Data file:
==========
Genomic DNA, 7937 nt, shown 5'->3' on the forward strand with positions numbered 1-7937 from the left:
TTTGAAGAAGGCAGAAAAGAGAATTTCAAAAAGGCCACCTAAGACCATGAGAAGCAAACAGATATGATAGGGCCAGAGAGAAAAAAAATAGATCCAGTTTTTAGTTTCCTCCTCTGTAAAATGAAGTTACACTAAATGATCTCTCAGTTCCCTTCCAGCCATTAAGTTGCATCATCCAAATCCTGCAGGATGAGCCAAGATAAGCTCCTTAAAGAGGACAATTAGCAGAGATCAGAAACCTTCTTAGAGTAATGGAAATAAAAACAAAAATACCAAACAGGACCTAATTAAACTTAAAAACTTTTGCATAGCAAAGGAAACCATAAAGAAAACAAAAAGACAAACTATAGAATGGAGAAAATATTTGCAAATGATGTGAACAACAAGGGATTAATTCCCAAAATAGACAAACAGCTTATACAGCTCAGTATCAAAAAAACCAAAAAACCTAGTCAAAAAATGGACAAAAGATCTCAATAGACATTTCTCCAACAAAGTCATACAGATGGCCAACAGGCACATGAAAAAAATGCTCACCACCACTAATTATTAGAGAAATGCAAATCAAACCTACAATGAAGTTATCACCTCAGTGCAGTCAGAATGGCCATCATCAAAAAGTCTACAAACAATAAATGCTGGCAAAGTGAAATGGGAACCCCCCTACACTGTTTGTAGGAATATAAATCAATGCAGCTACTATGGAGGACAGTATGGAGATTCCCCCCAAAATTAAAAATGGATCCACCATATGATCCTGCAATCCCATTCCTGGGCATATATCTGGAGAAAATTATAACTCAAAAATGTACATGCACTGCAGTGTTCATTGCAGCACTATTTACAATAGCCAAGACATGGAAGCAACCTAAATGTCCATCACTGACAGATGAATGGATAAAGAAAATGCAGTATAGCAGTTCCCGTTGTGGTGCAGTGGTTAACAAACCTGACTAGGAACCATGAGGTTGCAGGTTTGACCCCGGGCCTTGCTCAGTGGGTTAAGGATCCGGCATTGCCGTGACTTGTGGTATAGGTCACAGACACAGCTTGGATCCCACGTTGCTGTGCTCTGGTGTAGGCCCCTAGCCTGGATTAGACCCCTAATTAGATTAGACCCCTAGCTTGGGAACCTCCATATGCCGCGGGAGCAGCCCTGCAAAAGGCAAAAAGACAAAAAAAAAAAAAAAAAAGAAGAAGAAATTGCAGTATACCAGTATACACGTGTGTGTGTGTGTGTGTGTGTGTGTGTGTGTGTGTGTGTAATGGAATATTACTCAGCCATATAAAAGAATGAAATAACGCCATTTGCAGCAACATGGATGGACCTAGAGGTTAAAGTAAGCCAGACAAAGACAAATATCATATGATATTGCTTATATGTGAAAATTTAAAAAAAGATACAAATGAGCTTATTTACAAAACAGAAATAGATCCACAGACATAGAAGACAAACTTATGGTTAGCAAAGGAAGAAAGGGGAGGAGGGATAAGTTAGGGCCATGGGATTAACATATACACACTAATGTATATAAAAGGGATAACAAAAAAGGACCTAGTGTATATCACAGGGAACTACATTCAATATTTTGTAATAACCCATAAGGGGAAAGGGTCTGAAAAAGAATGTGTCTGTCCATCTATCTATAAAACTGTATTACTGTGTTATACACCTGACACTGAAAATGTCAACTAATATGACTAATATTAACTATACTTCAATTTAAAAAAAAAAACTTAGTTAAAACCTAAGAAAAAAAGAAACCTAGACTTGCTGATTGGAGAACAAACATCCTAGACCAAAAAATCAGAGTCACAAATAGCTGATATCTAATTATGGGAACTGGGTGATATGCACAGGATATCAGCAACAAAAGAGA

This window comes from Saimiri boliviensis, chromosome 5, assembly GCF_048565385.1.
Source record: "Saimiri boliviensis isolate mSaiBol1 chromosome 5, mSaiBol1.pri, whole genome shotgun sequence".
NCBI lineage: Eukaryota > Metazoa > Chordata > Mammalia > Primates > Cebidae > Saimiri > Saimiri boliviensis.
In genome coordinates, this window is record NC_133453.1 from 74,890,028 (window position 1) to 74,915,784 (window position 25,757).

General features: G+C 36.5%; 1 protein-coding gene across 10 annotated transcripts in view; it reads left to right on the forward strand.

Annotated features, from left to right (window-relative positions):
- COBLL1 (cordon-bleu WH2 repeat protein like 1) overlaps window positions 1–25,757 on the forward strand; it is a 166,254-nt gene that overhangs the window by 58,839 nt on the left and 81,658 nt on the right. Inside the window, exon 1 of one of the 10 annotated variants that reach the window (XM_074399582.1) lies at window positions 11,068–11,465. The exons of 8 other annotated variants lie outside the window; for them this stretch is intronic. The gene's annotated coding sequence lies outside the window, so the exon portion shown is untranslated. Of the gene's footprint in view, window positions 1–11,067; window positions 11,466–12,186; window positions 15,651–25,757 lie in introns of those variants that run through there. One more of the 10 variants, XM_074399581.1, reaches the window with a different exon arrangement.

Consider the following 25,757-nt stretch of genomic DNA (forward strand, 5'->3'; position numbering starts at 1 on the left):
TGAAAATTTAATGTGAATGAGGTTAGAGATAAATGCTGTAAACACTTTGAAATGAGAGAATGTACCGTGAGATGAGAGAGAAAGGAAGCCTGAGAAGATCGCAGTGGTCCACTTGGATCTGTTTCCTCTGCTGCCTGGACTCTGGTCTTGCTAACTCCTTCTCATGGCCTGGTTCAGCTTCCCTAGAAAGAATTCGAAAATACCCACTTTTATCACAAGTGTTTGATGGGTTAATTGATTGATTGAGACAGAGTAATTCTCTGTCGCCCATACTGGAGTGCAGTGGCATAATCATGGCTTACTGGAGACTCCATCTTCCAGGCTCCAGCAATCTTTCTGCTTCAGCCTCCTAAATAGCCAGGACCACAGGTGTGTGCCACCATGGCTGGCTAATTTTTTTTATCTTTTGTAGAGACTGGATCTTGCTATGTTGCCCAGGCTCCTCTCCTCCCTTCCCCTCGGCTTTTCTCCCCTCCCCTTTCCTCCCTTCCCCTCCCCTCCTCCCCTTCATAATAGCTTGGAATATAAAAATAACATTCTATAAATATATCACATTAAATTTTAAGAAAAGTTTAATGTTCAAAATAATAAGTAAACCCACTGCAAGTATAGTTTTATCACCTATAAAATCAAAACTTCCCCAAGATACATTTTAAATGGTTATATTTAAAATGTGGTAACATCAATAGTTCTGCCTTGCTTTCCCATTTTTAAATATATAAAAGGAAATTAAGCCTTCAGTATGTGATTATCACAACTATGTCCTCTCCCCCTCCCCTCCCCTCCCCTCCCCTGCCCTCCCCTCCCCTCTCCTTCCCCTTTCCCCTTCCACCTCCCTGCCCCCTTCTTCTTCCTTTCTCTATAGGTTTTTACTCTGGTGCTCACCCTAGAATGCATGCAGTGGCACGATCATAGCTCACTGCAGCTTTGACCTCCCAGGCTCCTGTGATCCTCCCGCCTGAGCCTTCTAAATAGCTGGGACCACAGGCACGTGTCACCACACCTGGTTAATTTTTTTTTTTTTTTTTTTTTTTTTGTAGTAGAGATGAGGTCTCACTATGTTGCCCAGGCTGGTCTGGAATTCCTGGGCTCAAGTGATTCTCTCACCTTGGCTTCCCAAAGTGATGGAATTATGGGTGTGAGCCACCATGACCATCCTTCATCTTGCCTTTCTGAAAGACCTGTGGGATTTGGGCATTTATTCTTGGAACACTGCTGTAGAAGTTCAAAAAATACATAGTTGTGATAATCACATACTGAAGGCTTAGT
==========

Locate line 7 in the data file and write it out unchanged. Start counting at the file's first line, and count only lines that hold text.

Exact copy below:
General features: G+C 36.5%; 1 protein-coding gene across 10 annotated transcripts in view; it reads left to right on the forward strand.